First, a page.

Milwaukee A funny thing happened on the way to the 2020 presidential primaries in the long shadow of the Great Recession of 2007: Democrats are finally discovering the tenants living right under their noses, and the fact that the American dream is no longer home ownership, it’s affordable housing. One candidate after another, elbowing to get to the top of the heap is advocating some kind of plan to address the soaring housing costs in cities around the country.
The latest in the new Tenant Sweepstakes is Senator Cory Booker from New Jersey who has now announced his plan. It has a big price tag and a huge footprint. His campaign claims his plan, if implemented, would benefit 57 million Americans including 17 million children. The central objective, importantly is family-based, rather than developer centered. Booker’s plan would create an entitlement so that a family’s rental costs would be capped at no more than 30% of their income and make up the difference between that number and fair market rent in the family’s neighborhood. Booker’s plan would involve an income transfer through a tax credit. It’s pricey. Reporting in the New York Times offered further details, saying,
“There would not be an income cap limiting who could qualify, according to the campaign, which said the median participating family would receive $4,800 per year. His campaign estimated the program would cost $134 billion annually. It did not propose specifically how to pay for the plan beyond rolling back changes to the estate tax made by President Trump, which it said would raise about $25 billion annually. The remainder, the campaign said, would come from restoring various taxes that were cut in the Republican-led tax overhaul from 2017.”
Now, let’s agree, this is a bold and exciting plan on a number of levels, regardless of the fact that Booker is sitting at 2% in the polls and is carrying huge, almost disqualifying baggage from his courtship with billionaires and Wall Street over the years and the charter school and Facebook debacle in Newark while he was mayor. I also don’t want to get in the weeds with speculation about whether calculating the spread between 30% of income and the family’s neighborhood would subsidize a family’s residence in a lower income neighborhood and not impact gentrification and exacerbate segregation. The campaign estimates that the median benefit would be $4800 per year, but that certainly wouldn’t allow a family, following Booker’s own personal narrative, to move into a gentrified area with good schools and opportunity to increase their tax credit. I can just imagine the outcry from existing communities about families moving to their areas to expand their tax credits. They would be changing the name of that website to NOT Next Door!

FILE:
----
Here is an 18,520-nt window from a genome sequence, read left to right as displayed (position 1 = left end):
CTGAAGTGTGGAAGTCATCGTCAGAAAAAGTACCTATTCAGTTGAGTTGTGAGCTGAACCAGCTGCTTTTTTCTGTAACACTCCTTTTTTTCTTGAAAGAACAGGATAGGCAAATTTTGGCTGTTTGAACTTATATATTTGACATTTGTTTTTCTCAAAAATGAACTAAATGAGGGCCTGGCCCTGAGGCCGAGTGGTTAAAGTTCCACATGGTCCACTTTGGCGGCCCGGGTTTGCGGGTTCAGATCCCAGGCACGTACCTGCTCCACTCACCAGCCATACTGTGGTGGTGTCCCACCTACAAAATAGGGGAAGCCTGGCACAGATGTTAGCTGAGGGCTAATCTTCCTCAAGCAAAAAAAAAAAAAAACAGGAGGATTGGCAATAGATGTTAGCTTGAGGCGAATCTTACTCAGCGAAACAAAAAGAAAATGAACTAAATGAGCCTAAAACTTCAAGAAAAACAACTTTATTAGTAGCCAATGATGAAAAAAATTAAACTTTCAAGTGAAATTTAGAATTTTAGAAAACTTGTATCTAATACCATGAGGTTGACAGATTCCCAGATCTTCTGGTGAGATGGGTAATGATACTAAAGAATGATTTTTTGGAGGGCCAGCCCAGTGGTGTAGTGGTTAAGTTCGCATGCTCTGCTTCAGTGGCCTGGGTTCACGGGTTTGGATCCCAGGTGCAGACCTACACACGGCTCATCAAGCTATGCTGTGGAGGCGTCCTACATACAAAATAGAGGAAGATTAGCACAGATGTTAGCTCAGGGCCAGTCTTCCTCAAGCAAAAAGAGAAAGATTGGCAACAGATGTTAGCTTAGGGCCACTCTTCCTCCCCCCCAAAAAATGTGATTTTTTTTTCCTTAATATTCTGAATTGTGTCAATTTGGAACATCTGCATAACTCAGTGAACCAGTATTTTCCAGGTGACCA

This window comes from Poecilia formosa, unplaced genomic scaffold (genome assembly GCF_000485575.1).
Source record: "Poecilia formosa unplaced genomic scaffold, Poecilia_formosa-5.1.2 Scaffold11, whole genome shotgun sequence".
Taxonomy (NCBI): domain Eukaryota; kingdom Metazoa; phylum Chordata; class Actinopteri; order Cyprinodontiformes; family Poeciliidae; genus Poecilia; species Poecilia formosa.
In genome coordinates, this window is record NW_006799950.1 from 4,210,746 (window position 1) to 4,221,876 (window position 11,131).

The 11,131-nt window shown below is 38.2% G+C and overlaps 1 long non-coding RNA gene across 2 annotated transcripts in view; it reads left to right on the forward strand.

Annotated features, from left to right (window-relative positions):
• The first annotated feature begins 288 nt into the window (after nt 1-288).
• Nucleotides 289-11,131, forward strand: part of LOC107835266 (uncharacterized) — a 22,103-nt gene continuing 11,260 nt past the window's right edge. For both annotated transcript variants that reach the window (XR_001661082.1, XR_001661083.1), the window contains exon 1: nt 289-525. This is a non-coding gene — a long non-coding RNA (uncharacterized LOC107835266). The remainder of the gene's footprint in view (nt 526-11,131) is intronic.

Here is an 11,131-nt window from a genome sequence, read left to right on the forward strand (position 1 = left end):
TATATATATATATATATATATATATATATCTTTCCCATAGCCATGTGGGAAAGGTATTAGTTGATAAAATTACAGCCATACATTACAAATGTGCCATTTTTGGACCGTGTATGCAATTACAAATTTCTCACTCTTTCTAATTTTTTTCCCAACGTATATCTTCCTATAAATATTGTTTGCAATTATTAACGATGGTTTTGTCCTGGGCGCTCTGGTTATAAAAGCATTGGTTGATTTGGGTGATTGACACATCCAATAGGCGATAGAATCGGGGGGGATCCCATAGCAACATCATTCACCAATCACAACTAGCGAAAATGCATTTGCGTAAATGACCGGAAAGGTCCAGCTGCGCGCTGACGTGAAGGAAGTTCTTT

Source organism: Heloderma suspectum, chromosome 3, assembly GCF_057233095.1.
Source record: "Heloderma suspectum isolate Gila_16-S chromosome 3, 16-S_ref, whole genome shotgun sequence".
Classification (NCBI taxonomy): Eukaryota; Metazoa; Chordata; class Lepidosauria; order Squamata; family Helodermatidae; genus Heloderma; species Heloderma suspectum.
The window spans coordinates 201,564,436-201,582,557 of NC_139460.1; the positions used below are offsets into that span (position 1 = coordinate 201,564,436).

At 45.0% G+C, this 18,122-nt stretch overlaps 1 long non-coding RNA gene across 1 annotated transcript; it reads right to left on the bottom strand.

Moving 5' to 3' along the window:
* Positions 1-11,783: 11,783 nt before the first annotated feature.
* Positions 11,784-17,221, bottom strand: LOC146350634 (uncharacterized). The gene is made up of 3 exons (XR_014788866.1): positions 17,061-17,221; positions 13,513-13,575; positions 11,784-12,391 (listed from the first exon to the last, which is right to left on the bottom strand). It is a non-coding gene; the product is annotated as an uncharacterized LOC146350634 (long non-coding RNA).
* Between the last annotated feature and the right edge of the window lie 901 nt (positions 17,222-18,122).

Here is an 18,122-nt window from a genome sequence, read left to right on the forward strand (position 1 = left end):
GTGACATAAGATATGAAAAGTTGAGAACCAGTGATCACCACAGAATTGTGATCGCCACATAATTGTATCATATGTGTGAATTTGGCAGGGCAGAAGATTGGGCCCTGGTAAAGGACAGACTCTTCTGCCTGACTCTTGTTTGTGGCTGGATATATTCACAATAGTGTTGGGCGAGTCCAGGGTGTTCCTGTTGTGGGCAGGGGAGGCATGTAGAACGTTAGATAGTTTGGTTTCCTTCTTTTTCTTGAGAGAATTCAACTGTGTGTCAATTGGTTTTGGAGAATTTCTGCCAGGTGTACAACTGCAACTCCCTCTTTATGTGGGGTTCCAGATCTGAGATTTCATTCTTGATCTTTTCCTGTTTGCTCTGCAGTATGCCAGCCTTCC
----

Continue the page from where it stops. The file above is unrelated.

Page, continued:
The exciting thing has to be that the door is opening for tenants and affordable housing to be at the center of a political campaign waged against an upscale condo developer now living in public housing in the White House. I like that contrast. Senators Kamala Harris and Elizabeth Warren also have housing proposals of interest, and with Booker putting his bet on the table, we can bet the others are going to have to match that ante as well, so the odds of something happening increases, if any of them are able to beat Trump’s current lease on the presidency.
Please enjoy Ohio by Cherry Glazerr.
Thanks to KABF.